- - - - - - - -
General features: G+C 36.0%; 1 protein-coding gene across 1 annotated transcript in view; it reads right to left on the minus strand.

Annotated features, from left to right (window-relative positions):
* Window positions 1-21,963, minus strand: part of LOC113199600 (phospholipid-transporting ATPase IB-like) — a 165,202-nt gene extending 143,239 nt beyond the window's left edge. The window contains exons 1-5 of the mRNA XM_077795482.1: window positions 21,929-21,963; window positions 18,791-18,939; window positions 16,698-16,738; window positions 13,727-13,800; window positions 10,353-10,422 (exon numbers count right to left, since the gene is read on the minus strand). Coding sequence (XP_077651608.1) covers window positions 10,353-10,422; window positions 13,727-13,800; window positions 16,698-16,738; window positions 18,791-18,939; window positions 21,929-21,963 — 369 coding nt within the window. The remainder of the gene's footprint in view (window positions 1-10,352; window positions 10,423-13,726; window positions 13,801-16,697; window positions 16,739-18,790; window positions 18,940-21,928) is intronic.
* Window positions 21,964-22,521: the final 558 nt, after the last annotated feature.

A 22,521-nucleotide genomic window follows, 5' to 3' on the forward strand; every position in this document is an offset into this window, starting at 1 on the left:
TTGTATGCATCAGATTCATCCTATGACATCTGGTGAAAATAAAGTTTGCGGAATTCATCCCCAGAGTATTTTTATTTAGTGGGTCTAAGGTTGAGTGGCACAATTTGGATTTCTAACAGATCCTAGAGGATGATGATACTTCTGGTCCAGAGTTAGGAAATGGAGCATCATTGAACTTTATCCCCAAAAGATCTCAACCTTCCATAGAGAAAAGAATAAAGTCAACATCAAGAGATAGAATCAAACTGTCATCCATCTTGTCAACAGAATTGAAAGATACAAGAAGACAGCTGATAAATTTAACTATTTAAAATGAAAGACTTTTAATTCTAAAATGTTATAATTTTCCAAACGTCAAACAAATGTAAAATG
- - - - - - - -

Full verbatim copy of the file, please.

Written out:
General features: G+C 36.0%; 1 protein-coding gene across 1 annotated transcript in view; it reads right to left on the minus strand.

Annotated features, from left to right (window-relative positions):
* Window positions 1-21,963, minus strand: part of LOC113199600 (phospholipid-transporting ATPase IB-like) — a 165,202-nt gene extending 143,239 nt beyond the window's left edge. The window contains exons 1-5 of the mRNA XM_077795482.1: window positions 21,929-21,963; window positions 18,791-18,939; window positions 16,698-16,738; window positions 13,727-13,800; window positions 10,353-10,422 (exon numbers count right to left, since the gene is read on the minus strand). Coding sequence (XP_077651608.1) covers window positions 10,353-10,422; window positions 13,727-13,800; window positions 16,698-16,738; window positions 18,791-18,939; window positions 21,929-21,963 — 369 coding nt within the window. The remainder of the gene's footprint in view (window positions 1-10,352; window positions 10,423-13,726; window positions 13,801-16,697; window positions 16,739-18,790; window positions 18,940-21,928) is intronic.
* Window positions 21,964-22,521: the final 558 nt, after the last annotated feature.

A 22,521-nucleotide genomic window follows, 5' to 3' on the forward strand; every position in this document is an offset into this window, starting at 1 on the left:
TTGTATGCATCAGATTCATCCTATGACATCTGGTGAAAATAAAGTTTGCGGAATTCATCCCCAGAGTATTTTTATTTAGTGGGTCTAAGGTTGAGTGGCACAATTTGGATTTCTAACAGATCCTAGAGGATGATGATACTTCTGGTCCAGAGTTAGGAAATGGAGCATCATTGAACTTTATCCCCAAAAGATCTCAACCTTCCATAGAGAAAAGAATAAAGTCAACATCAAGAGATAGAATCAAACTGTCATCCATCTTGTCAACAGAATTGAAAGATACAAGAAGACAGCTGATAAATTTAACTATTTAAAATGAAAGACTTTTAATTCTAAAATGTTATAATTTTCCAAACGTCAAACAAATGTAAAATG